Who is the most efficient ball screen player in the NBA (minimum 100 possessions)?
Most people would guess Damian Lillard, Luka Doncic, or Chris Paul? While all three of those players are really good, the correct answer is Derrick White of the San Antonio Spurs. Including his passing, the Spurs have a PPP (Points Per Possession) of 1.13 when he is the ball handler in pick and rolls. That is the best in the NBA.
Below is a video that shows three basic reads from Derrick White.
- Defender goes OVER the screen
- Defender goes UNDER the screen
- Derrick White REJECTS the screen
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By Doug Brotherton — 11 months ago
The Louisville women’s basketball team was one of the best transition teams in the Country. They scored 1.108 PPP, which put them among the Nation’s best. Below are a few of the reasons that they were so successful in transition.
- Wings sprint and get wide
- Rim Runner gets in front of the ball
- The point guard advances the ball (on a sprint dribble or pass)
- There is skill behind the ball | Trailer can shoot
The combination of the four factors above stretches the defense horizontally, but also vertically. As the wings and rim runner put pressure on the baseline/rim. The trailer puts pressure on the defense to also extend to the three point line. The other key is that Louisville’s guards do a great job of advancing the ball with tempo. They will attack off the dribble, but also show a willingness to throw the ball ahead. Below is a video of some of the different ways that Louisville scores in transition.
By Doug Brotherton — 2 years ago
Throughout this season, I have come across multiple coaches who are not filming games. Every time this happens, I respond with an e-mail, encouraging coaches to stop ignoring the opportunity to improve their coaching staff, team, and individual players. It is our belief that all varsity coaches should be filming every game. This is part of your job, and you owe it to your players. Furthermore, filming practices can also be very beneficial. Below are the reasons that we believe that Film is a coach’s best friend:
1- It is the best teaching tool!
As the saying goes, “the eye in the sky don’t lie.” Film allows players to watch their mistakes and these teaching moments are very beneficial to player development. Film can help a team better understand areas for improvement, challenges from opponents, and it provides clarity for everyone in the program. There is no better teaching tool than an organized, well planned film session.
2- Players need film for college coaches.
Most high school coaches have players that are interested in playing at the college level. Your players will need film, so college coaches can evaluate them. By providing film to college coaches, you are doing your part to help your players have an opportunity to continue their careers.
3- You can exchange film to scout opponents
One of the worst phrases that coaches say is, “We don’t scout, because we are just worried about us.” This is code for, “I am too lazy to prepare my team to win.” As a varsity basketball coach, you should be scouting your opponents. This is especially important in league play. Scouting provides an opportunity to steal points for your team. It is very impactful, against good teams, if you can prevent 4-6 points for your opponent, and generate 4-6 easy points for your team. If you are not filming and sharing film, other coaches will be less likely to help you with film.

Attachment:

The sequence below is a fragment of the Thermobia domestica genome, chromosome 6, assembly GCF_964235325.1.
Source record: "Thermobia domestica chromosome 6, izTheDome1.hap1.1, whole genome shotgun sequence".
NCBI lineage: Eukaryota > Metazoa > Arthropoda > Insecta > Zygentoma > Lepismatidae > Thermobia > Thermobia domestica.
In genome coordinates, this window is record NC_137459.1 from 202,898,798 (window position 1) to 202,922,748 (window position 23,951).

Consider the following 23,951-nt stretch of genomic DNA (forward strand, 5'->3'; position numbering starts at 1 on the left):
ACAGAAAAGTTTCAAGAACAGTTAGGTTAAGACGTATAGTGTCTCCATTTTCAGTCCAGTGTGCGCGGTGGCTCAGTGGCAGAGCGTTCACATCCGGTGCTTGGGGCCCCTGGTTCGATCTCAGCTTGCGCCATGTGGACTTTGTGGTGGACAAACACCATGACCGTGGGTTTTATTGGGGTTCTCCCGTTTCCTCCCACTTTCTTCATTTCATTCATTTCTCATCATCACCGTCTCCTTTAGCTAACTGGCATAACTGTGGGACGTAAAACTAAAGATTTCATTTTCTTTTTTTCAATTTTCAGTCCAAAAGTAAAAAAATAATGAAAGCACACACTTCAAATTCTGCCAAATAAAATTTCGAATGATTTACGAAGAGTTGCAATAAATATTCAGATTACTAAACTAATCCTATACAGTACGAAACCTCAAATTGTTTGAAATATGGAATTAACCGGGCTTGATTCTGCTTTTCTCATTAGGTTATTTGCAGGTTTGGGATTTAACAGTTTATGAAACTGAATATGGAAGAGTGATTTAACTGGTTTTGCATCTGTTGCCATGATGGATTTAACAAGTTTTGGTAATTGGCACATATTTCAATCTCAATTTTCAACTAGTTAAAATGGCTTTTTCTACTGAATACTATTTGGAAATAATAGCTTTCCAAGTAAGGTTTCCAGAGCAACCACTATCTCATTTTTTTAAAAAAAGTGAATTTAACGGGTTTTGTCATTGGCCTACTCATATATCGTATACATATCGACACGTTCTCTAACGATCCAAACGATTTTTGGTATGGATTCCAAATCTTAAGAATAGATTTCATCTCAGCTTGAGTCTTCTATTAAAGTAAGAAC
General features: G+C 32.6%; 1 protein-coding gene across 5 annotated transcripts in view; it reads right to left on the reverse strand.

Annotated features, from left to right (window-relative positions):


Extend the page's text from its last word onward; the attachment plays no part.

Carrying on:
4- Film helps ensure accurate stats
Filming games will help your staff ensure that you have accurate stats. Depending on a student manager to take stats during the game is fine, but there is a strong chance that those stats are not accurate. Film can be used with services like Krossover or Hudl, which will provide statistical breakdowns of your team. Stats are also important for recognizing and rewarding your players for big achievements. It might be scoring 1,000 career points, or providing proof that a player should receive all-league or all-state honors. The stats also allow coaches to provide a program record book, which is a great way to honor the best players throughout the history of your program.
5- What you see during games is only part of the picture. Film fills in the gaps.
When you see post game interviews with the best coaches, you will regularly hear them answer questions with, “it is hard to answer that without looking at the film.” This is because the best coaches know that the film will provide valuable information. You can look at a box score and see the results. It might be a lack of offensive rebounding, too many turnovers, or poor shooting. Film fills in the gaps, and answers the question of WHY those results happened. If you do not watch film, then you are taking an educated guess, as opposed to finding the undeniable answers that can help your team improve.
If you are a high school coach, make sure that you are filming games. Film is your best friend, and will help you maximize the development of your team.
You can follow Dynamic Coaching Tools on Twitter or Instagram at @DynamicCoaches
By Doug Brotherton — 2 years ago
Is your team struggling to COMMUNICATE IN CONFLICT? The phrase, “communicate in conflict” refers to the communication when a mistake is made, adversity hits, and frustration shows up. The best teams are able to clearly communicate, learn from the challenges, and get to the next play. The ability to be a team that communicates well, in these conflicted moments, comes from trust and experience. This simple team building exercise teaches teams to focus on learning from mistakes, not overreacting, and getting to the next play. Below are the details for the ABC Team Challenge and two videos of teams completing the challenge.
The “ABC Team Challenge” usually takes less than ten minutes, and is a great way to start of end practice.
You can follow Dynamic Coaching Tools on Twitter or Instagram at: @DynamicCoaches